Flow Pharma today announced that researchers at the University of Texas Medical Branch at Galveston (UTMB) will begin testing Flow Pharma’s FlowVax-based COVID-19 treatment candidate by challenging nonhuman primates with SARS-CoV-2, the virus that causes COVID-19 in humans, after the animals are vaccinated this month with FLOVID-20. FlowVax biomedicines utilize Flow Pharma’s patented Size Exclusion Antigen Presentation Control (SEAPAC(TM)) technology based on the benefits of making vaccine microspheres the same size as human white blood cells.

“We are happy to be working with Flow Pharma on the pre-clinical testing phase of their FlowVax COVID-19 development program. Our team has extensive experience working with a variety of viruses in various pre-clinical models and is currently focusing on animal models for COVID-19. We are very fortunate at UTMB in that we have access to the Galveston National Laboratory that allow us to conduct studies like these safely and at a high level of quality to ensure data integrity for sponsors like Flow Pharma,” said Trevor Brasel, Ph.D., M(ASCP)CM, Assistant Professor, Department of Microbiology and Immunology, UTMB.

Dr. Brasel is author/co-author of over 70 peer-reviewed articles, editorials, book chapters, and poster/podium presentations on a broad range of topics including bioaerosol science and vaccine efficacy testing against select agents. To date, no vaccines or therapeutics have been approved for human use against SARS-CoV-2, the virus that causes COVID-19. Dr. Brasel’s ultimate goal is FDA approval of high-profile medical countermeasures specific for biodefense-related and emerging infectious diseases.

“We designed FlowVax COVID-19 to rely on killer T-cells rather than antibodies to fight virus infections,” said Charles Herst, Ph.D., Chief Science Officer, Flow Pharma “This allows us to more easily target the portions of the virus least likely to mutate, because mutations can allow a virus to hide from the antibody vaccine. We took the same approach to the design of FlowVax Ebola which successfully protected mice from Ebolavirus infection in studies also performed at UTMB under Dr. Brasel’s team. The nonhuman primates at UTMB will be challenged with the same virus that causes COVID-19 in humans providing a realistic test of FlowVax COVID-19 before we begin testing in human subjects.”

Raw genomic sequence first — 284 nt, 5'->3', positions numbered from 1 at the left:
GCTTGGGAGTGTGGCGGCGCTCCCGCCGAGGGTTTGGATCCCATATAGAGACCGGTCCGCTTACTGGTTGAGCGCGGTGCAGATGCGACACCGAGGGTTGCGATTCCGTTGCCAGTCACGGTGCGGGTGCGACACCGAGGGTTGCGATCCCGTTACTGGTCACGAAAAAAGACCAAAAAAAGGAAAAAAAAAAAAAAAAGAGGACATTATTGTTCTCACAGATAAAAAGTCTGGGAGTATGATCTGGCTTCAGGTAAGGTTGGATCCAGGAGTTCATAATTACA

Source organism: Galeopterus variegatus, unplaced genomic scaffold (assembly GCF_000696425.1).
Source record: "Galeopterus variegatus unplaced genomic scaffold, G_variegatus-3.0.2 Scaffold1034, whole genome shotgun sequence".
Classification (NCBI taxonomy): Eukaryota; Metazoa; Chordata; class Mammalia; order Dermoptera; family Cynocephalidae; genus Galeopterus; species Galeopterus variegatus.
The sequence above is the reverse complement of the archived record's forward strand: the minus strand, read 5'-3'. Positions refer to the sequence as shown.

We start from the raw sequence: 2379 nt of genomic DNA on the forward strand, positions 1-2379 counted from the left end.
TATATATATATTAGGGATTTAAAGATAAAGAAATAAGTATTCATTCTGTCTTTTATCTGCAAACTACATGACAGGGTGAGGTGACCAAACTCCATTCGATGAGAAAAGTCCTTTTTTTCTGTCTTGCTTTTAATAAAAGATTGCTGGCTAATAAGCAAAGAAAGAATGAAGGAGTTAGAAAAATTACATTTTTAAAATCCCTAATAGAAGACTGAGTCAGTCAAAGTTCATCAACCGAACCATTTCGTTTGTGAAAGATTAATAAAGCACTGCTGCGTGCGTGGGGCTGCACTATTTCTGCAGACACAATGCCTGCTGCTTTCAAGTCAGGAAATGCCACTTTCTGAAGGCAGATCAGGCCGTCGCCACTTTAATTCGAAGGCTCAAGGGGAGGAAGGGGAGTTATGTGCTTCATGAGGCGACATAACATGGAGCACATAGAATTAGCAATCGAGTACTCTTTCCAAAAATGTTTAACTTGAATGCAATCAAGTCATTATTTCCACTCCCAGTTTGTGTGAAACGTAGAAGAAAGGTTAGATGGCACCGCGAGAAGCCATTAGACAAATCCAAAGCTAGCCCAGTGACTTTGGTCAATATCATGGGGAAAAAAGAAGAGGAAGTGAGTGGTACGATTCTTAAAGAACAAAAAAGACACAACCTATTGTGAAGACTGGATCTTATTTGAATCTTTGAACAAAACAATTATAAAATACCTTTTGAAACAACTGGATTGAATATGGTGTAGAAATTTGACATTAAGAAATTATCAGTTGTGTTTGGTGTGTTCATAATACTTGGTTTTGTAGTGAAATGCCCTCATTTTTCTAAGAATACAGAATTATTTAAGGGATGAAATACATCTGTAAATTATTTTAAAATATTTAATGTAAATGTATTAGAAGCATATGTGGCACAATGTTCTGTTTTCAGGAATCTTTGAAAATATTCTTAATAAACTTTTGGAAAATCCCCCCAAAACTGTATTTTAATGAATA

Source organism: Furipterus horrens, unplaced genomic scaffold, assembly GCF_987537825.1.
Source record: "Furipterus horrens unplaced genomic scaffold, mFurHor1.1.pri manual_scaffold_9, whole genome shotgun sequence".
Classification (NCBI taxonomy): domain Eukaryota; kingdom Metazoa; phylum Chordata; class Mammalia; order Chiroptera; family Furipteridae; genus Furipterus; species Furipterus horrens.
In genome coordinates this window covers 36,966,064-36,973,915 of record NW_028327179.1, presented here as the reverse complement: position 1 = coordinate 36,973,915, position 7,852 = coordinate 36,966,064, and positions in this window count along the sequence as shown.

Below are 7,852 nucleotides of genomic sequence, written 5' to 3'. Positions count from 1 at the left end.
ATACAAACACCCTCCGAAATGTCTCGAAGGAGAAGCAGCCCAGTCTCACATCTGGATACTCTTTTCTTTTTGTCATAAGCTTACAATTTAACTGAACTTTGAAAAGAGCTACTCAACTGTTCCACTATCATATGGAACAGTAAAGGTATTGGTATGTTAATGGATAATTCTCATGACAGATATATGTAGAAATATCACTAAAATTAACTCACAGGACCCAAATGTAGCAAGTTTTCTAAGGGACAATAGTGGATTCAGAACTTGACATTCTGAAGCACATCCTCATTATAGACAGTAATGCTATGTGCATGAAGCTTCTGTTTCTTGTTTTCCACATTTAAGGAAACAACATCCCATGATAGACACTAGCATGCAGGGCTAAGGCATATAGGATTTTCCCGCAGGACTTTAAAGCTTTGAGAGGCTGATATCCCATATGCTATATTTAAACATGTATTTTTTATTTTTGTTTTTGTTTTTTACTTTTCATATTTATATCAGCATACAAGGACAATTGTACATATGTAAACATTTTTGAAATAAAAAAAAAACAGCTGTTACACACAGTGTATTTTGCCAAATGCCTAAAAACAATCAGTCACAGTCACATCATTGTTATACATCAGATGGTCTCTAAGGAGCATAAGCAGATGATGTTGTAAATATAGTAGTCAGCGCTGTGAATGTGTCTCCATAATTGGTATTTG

“We have successfully completed many pre-clinical studies with the team at UTMB” said Reid Rubsamen, M.D., CEO, Flow Pharma. “We are very fortunate to have access to one of the first animal models in the world being developed to test vaccines designed to prevent COVID-19.”

About the University of Texas Medical Branch and the Galveston National Laboratory

The Galveston National Laboratory (GNL) is a sophisticated high containment research facility that serves as a critically important resource in the global fight against infectious diseases. The GNL is located on the campus of the University of Texas Medical Branch and operates under the umbrella of UTMB’s Institute for Human Infections and Immunity. The GNL is an anchor lab of the NIAID Biodefense Laboratory Network and is one of only two National Laboratories with Biosafety Level 4 (BSL-4) capabilities located on a U.S. university campus.

About Flow Pharma

Flow Pharma, Inc. is a San Francisco Bay Area based, biotechnology company using artificial intelligence to guide selection of neoantigen peptide targets on cancer cells or virus-infected cells for attack by the patient’s own, native immune system. These peptides can then be loaded into the FlowVax(TM) platform for administration by injection.

Flow Pharma, Inc. is conducting gene sequencing studies with neoantigen identification on breast cancer patients in the U.S. and cervical cancer patients in China, in preparation for conducting Phase I/II clinical trials planned for later this year. Neoantigens are small peptide markers expressed on cancer cells as a result of a cancer-causing viral infection or mutation of the DNA in normal cells, agents that cause transformation into cancer cells.

Forward Looking Statements

This press release may contain forward-looking statements, including information about management’s view of Flow Pharma, Inc. (“the Company”), future expectations, plans and prospects. In particular, when used in the preceding discussion, the words “believes,” “expects,” “intends,” “plans,” “anticipates,” or “may,” and similar conditional expressions are intended to identify forward-looking statements. Any statements made in this presentation other than those of historical fact, about an action, event or development, are forward-looking statements. These statements involve known and unknown risks, uncertainties and other factors, which may cause the results of the Company, its subsidiaries and concepts to be materially different than those expressed or implied in such statements. Unknown or unpredictable factors also could have material adverse effects on the Company’s future results. The forward-looking statements included in this presentation are made only as of the date hereof. The Company cannot guarantee future results, levels of activity, performance or achievements. Accordingly, you should not place undue reliance on these forward-looking statements. Finally, the Company undertakes no obligation to update these statements after the date of this release, except as required by law, and also takes no obligation to update or correct information prepared by third parties that are not paid for by Flow Pharma, Inc.